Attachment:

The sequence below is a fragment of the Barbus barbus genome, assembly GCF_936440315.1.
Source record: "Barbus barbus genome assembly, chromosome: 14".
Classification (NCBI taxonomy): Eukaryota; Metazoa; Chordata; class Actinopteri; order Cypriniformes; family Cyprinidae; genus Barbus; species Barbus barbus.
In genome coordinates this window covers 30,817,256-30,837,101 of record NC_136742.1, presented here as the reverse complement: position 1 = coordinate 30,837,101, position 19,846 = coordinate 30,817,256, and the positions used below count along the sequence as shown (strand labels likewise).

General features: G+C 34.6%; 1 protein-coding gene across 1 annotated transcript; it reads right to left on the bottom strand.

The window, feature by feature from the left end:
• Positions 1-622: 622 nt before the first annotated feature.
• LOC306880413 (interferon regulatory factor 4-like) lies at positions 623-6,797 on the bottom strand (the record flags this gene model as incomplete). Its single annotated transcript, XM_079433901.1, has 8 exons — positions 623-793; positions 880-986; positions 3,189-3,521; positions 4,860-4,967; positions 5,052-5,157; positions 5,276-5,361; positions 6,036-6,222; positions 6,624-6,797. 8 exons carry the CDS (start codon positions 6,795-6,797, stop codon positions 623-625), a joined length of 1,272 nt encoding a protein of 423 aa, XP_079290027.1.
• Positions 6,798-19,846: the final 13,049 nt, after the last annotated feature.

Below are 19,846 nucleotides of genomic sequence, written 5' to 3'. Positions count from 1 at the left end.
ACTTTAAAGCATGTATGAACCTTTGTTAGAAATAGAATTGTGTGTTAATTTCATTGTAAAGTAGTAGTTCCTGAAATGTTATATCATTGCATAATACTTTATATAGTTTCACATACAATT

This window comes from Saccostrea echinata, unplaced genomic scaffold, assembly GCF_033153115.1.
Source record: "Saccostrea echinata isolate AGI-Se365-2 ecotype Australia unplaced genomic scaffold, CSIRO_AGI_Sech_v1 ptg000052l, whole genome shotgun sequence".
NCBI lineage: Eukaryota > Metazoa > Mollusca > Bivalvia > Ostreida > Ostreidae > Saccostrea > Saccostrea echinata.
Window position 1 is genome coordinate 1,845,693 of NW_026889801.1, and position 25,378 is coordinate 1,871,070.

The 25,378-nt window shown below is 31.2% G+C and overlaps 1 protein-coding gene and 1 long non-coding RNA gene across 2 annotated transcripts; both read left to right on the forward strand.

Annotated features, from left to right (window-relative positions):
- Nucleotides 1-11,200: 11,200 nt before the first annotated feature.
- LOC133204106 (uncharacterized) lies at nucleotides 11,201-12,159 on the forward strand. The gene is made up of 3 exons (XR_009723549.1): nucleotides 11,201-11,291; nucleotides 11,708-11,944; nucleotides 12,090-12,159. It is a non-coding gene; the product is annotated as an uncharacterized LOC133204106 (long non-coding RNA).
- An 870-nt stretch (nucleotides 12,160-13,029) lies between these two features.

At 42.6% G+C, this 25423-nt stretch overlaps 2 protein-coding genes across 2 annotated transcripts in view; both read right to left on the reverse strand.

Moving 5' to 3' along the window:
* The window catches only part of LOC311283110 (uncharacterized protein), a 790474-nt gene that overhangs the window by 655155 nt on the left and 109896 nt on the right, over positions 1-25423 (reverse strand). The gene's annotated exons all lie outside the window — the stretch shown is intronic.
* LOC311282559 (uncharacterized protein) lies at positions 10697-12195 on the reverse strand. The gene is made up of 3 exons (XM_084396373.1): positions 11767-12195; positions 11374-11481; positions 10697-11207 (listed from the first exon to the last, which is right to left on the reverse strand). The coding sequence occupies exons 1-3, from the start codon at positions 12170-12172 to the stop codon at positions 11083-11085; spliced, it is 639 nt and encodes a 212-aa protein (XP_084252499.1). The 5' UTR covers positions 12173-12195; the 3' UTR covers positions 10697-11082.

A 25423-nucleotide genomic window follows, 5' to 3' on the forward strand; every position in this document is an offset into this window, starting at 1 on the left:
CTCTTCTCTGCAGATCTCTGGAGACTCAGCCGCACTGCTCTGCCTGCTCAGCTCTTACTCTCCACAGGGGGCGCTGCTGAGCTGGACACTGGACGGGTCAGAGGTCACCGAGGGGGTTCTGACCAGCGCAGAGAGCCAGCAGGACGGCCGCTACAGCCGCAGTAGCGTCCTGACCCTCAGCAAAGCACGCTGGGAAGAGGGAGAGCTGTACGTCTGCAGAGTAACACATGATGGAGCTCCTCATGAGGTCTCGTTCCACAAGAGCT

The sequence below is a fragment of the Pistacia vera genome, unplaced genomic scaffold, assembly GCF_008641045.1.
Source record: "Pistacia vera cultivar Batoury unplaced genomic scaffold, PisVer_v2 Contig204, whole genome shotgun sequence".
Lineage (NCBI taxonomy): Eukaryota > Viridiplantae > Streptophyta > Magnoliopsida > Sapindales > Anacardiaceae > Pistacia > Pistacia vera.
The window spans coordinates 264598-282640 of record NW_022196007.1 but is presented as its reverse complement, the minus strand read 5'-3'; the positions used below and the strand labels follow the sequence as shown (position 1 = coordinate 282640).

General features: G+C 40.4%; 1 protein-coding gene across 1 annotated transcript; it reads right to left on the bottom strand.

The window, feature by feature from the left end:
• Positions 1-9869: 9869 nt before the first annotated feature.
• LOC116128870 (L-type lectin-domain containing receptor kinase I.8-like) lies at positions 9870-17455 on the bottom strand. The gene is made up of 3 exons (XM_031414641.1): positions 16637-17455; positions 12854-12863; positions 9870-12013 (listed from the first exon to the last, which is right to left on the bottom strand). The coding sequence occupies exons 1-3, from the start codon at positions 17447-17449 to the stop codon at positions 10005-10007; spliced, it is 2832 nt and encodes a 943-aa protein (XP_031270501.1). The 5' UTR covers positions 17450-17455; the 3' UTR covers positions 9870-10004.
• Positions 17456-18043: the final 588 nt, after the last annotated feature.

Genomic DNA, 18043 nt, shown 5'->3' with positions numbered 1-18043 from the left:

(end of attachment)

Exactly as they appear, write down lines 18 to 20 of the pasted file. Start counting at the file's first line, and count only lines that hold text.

- Nucleotides 1-11,200: 11,200 nt before the first annotated feature.
- LOC133204106 (uncharacterized) lies at nucleotides 11,201-12,159 on the forward strand. The gene is made up of 3 exons (XR_009723549.1): nucleotides 11,201-11,291; nucleotides 11,708-11,944; nucleotides 12,090-12,159. It is a non-coding gene; the product is annotated as an uncharacterized LOC133204106 (long non-coding RNA).
- An 870-nt stretch (nucleotides 12,160-13,029) lies between these two features.